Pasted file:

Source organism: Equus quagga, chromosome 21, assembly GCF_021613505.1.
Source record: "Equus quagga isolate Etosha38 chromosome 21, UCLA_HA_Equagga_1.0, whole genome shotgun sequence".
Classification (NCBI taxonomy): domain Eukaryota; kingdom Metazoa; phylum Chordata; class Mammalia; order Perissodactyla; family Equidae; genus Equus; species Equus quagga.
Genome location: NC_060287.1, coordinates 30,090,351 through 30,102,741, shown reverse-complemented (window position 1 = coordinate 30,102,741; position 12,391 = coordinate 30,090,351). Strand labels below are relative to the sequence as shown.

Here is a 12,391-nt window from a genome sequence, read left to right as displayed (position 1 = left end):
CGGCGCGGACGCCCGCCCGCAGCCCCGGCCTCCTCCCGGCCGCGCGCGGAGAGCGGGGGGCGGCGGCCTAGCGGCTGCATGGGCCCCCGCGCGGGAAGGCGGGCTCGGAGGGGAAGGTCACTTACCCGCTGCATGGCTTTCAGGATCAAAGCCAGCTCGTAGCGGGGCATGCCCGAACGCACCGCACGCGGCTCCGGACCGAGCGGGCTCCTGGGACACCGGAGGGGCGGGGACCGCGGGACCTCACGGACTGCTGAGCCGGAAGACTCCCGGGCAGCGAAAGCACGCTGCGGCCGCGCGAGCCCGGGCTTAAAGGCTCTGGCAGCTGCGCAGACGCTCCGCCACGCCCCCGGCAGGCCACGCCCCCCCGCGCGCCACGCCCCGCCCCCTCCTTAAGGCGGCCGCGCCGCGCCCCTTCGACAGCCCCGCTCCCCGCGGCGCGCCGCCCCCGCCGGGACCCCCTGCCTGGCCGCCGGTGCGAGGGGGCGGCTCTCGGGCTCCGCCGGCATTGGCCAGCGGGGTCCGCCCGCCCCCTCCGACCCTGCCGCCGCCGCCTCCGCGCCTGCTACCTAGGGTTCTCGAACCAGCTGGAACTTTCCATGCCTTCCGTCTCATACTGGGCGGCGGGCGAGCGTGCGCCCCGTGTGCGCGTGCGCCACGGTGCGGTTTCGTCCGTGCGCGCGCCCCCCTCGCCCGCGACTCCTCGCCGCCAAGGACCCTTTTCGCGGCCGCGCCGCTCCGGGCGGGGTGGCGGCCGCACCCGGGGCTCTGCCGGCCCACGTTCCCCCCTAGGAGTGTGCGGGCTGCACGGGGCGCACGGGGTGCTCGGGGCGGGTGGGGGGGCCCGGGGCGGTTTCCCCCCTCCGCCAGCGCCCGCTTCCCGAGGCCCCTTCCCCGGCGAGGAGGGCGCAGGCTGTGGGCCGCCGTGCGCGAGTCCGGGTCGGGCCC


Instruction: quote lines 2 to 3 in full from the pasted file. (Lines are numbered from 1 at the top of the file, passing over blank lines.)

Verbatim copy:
Source record: "Equus quagga isolate Etosha38 chromosome 21, UCLA_HA_Equagga_1.0, whole genome shotgun sequence".
Classification (NCBI taxonomy): domain Eukaryota; kingdom Metazoa; phylum Chordata; class Mammalia; order Perissodactyla; family Equidae; genus Equus; species Equus quagga.